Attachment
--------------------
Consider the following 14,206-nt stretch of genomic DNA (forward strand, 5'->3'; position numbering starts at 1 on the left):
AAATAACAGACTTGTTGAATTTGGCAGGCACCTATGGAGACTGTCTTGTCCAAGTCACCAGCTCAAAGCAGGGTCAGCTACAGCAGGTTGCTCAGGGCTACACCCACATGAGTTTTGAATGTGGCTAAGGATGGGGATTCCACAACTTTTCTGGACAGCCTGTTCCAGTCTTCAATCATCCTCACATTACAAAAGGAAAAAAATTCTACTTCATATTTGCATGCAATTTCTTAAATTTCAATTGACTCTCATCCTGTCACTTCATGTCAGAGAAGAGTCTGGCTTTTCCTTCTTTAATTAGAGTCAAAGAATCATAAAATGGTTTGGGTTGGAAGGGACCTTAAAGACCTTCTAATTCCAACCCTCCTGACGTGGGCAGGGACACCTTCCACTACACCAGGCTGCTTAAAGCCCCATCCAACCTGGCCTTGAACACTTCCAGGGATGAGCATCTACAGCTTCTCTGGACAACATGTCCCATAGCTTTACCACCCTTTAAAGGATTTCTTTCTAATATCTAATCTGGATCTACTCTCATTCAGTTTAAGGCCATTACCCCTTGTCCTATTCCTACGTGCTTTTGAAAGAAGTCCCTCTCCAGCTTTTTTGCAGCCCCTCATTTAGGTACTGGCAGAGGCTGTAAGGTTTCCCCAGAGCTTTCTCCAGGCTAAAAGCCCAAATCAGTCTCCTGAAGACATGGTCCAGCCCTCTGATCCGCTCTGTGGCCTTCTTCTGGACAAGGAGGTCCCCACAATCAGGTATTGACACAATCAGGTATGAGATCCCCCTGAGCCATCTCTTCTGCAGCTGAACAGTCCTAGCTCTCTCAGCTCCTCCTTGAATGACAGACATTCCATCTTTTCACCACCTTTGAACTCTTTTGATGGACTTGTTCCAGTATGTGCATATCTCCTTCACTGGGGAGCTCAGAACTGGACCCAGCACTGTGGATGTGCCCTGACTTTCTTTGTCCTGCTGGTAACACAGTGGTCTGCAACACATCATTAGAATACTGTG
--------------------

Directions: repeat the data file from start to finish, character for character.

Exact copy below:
Consider the following 14,206-nt stretch of genomic DNA (forward strand, 5'->3'; position numbering starts at 1 on the left):
AAATAACAGACTTGTTGAATTTGGCAGGCACCTATGGAGACTGTCTTGTCCAAGTCACCAGCTCAAAGCAGGGTCAGCTACAGCAGGTTGCTCAGGGCTACACCCACATGAGTTTTGAATGTGGCTAAGGATGGGGATTCCACAACTTTTCTGGACAGCCTGTTCCAGTCTTCAATCATCCTCACATTACAAAAGGAAAAAAATTCTACTTCATATTTGCATGCAATTTCTTAAATTTCAATTGACTCTCATCCTGTCACTTCATGTCAGAGAAGAGTCTGGCTTTTCCTTCTTTAATTAGAGTCAAAGAATCATAAAATGGTTTGGGTTGGAAGGGACCTTAAAGACCTTCTAATTCCAACCCTCCTGACGTGGGCAGGGACACCTTCCACTACACCAGGCTGCTTAAAGCCCCATCCAACCTGGCCTTGAACACTTCCAGGGATGAGCATCTACAGCTTCTCTGGACAACATGTCCCATAGCTTTACCACCCTTTAAAGGATTTCTTTCTAATATCTAATCTGGATCTACTCTCATTCAGTTTAAGGCCATTACCCCTTGTCCTATTCCTACGTGCTTTTGAAAGAAGTCCCTCTCCAGCTTTTTTGCAGCCCCTCATTTAGGTACTGGCAGAGGCTGTAAGGTTTCCCCAGAGCTTTCTCCAGGCTAAAAGCCCAAATCAGTCTCCTGAAGACATGGTCCAGCCCTCTGATCCGCTCTGTGGCCTTCTTCTGGACAAGGAGGTCCCCACAATCAGGTATTGACACAATCAGGTATGAGATCCCCCTGAGCCATCTCTTCTGCAGCTGAACAGTCCTAGCTCTCTCAGCTCCTCCTTGAATGACAGACATTCCATCTTTTCACCACCTTTGAACTCTTTTGATGGACTTGTTCCAGTATGTGCATATCTCCTTCACTGGGGAGCTCAGAACTGGACCCAGCACTGTGGATGTGCCCTGACTTTCTTTGTCCTGCTGGTAACACAGTGGTCTGCAACACATCATTAGAATACTGTG